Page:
A migraine headache can cause intense throbbing or a pulsing sensation in one area of the head. It is commonly accompanied by nausea, vomiting, and extreme sensitivity to light and sound.
Migraine attacks can cause significant pain for hours (>4hrs) to days and be so severe that all you can think about is finding a dark, quiet place to lie down.
Some migraines are preceded or accompanied by sensory warning symptoms (aura). Auras are nervous system symptoms that typically include: visual disturbances (flashes of light) touching sensations (sensory), movement (motor) or speech (verbal) disturbances. Less commonly, an aura may be associated with limb weakness (hemiplegic migraine). Most people experience migraine headaches without aura. Each of these symptoms are usually gradual and builds up in intensity over several minutes then commonly lasts 20 to 60 minutes.
While the exact cause of a migraine remains unclear it is noted that genetics and environmental factors can play a strong role. During a migraine; there are changes in the brainstem, the major pain pathways, as well as imbalances in the brain’s hormones (such as serotonin). In 90% of patients with a migraine there is a family history of migraines in at least one other relative. Migraines can occur in both men and women however it tends to me more common in women. A migraine typically presents itself before the age of 40.
What is a chronic migraine?
Defined as a headache that occurs 15 or more days a month and >8 migraines a month with the headache/migraine lasting 4 hours or longer for at least 3 consecutive months in people with current or prior diagnosis of migraine.
Symptoms that may be more serious than a migraine:
You should seek out immediate medical attention if you have any of these symptoms:
- An abrupt, severe headache
- Headache accompanied with fever, stiff neck, mental confusion, seizures, double vision, weakness, numbness or trouble speaking
- Headache after a head injury
- A chronic headache that is worse after coughing, exertion, straining or a sudden movement
- New headache pain if you’re older than 50
Common triggers for migraines:
- Hormone fluctuations for women
- Certain foods- commonly salt, cheese, processed foods, skipping meals, food additives such as monosodium glutamate
- Drinks: caffeine, alcohol- more commonly wine
- Stress- home life or work
- Sensory stimuli- bright lights, sun exposure, excessively loud noise, smells including smoke exposure, perfume or pain thinners
- Changes in sleep patterns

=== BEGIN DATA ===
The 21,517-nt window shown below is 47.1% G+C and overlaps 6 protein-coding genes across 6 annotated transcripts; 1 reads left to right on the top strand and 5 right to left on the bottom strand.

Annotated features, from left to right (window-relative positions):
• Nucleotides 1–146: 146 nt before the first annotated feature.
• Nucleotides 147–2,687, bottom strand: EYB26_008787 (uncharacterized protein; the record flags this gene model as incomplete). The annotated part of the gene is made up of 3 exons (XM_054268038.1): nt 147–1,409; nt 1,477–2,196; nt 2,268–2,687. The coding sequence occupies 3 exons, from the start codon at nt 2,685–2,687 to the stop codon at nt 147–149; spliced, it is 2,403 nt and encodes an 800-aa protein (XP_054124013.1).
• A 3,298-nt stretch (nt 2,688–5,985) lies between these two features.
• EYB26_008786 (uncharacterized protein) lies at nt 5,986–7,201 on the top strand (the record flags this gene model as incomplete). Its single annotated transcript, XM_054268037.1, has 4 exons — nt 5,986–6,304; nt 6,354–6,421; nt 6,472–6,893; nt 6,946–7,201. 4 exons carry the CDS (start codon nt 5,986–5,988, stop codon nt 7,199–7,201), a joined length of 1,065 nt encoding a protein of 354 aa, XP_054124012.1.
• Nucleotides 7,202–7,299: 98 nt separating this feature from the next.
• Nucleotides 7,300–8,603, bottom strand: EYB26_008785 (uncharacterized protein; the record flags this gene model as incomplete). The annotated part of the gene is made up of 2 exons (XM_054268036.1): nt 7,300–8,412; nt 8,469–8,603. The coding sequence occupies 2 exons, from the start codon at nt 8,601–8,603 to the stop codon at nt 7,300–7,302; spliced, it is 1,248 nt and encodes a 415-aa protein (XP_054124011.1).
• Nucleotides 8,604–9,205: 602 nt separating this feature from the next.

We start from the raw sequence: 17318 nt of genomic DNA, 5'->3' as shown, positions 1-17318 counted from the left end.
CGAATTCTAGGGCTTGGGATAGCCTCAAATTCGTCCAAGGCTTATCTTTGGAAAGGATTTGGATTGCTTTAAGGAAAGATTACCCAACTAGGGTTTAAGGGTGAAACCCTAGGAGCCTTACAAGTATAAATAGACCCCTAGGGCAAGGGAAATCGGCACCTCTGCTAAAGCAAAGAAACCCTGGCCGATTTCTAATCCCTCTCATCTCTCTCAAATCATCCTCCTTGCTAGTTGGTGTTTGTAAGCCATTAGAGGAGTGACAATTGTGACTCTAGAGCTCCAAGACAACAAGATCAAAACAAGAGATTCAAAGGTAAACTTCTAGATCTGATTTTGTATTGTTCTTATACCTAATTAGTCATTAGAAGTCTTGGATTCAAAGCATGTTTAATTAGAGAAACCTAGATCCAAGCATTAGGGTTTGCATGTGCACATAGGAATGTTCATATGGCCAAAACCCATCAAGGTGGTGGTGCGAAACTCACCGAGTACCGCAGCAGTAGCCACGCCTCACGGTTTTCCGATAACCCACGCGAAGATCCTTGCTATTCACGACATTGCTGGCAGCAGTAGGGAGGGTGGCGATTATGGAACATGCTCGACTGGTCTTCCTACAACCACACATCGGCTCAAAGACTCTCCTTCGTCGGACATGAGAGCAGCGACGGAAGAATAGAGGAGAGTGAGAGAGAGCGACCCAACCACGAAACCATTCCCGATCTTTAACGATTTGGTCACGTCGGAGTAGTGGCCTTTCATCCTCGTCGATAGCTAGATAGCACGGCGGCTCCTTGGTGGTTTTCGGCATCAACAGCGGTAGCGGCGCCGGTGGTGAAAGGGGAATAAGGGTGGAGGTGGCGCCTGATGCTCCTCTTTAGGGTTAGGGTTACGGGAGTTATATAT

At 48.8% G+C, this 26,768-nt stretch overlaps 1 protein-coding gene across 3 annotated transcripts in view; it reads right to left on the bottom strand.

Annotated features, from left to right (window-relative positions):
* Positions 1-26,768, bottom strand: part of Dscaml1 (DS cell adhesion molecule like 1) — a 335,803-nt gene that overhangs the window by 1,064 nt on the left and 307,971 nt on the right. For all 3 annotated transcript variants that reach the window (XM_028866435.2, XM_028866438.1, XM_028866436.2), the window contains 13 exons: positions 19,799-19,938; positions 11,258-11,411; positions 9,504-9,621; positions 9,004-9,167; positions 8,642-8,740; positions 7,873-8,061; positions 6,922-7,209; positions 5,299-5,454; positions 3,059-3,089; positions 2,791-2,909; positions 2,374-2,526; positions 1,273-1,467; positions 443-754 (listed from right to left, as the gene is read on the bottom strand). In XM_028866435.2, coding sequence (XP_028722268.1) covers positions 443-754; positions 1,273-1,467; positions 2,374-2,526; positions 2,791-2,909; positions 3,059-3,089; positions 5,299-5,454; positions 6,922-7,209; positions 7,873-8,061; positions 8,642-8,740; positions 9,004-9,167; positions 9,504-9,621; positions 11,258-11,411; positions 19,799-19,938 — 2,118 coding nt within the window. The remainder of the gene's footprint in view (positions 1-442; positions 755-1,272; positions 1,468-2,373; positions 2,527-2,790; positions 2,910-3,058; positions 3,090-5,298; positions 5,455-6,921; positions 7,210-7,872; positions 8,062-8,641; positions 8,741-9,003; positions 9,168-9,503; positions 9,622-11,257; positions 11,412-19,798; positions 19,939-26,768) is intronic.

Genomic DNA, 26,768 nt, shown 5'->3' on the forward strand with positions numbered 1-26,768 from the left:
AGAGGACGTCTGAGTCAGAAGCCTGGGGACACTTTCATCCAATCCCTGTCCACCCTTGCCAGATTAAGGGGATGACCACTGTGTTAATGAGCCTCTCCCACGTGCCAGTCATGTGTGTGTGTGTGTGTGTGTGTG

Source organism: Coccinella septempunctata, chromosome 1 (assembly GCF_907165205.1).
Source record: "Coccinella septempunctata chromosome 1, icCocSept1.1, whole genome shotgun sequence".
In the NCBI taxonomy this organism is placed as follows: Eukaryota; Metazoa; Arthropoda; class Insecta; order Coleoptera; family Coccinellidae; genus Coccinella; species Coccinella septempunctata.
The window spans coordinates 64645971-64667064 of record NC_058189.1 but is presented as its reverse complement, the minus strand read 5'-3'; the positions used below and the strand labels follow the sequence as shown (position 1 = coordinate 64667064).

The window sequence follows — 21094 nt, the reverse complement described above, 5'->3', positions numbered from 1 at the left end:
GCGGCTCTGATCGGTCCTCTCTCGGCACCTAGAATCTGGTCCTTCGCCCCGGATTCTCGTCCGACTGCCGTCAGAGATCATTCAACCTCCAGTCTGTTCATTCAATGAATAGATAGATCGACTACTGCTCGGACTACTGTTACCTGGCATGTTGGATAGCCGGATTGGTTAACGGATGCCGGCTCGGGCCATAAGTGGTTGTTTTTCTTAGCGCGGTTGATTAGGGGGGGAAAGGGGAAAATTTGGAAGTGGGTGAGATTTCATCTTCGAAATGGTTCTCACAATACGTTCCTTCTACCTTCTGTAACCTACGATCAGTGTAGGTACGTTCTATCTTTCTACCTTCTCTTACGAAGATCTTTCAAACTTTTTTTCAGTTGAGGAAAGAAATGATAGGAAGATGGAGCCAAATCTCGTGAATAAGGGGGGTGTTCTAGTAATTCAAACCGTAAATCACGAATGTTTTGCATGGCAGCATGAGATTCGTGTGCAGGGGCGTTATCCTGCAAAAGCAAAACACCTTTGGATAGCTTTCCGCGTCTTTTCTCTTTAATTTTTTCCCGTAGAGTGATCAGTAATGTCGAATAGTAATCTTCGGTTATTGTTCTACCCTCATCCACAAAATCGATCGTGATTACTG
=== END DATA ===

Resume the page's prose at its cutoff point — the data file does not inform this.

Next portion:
- Changes in weather- barometric fluctuations
- Medications- oral contraception, vasodilators (ie. Nitroglycerin)
Diagnosis and work up:
While most often headaches and migraines are diagnosed by your provider with the information you have provided some times additional testing is needed to rule out other possible causes. These tests can include:
- Blood tests. Your doctor may order blood tests to test for blood vessel problems, infections in your spinal cord or brain, and toxins in your system.
- Computerized tomography (CT) scan. A CT scan uses a series of X-rays to create detailed cross-sectional images of your brain. This helps to diagnose tumors, infections, brain damage, bleeding in your brain and other possible medical problems that may be causing your headaches.
- Magnetic resonance imaging (MRI). An MRI uses a powerful magnetic field and radio waves to produce detailed images of your brain and blood vessels.
MRI scans helps diagnose tumors, strokes, bleeding in your brain, infections, and other brain and nervous system (neurological) conditions.
- Spinal tap (lumbar puncture). To rule out a possible underlying infection or bleeding in your brain
Treatment options include:
- Abortive medications- triptans, OTC or Prescription pain medications; Ergots
- Preventive medications- Beta blockers, antidepressants (Amitriptyline, Effexor), Anti-epileptics (Topamax, Valproic acid)
- Onabotulinumtoxin A (Botox) injection
- Lifestyle changes
Is Botox an option for me?
You are a good candidate for Botox injections as a form of treatment for your chronic migraines if you:
- Previously diagnosed with migraines
- Have tried and failed abortive (ie. Imitrex) and preventive (ie. Topamax, Propanolol) medications
- Experience >8 migraines/month and >15 headache days/month for the past consecutive 3 months
- Headaches/migraines without treatment last more than 4 hours
Ashlie Teixeira-Smith, MSN, APRN is now treating patients with Chronic Migraine’s. For more information please contact us at (775) 323-2080.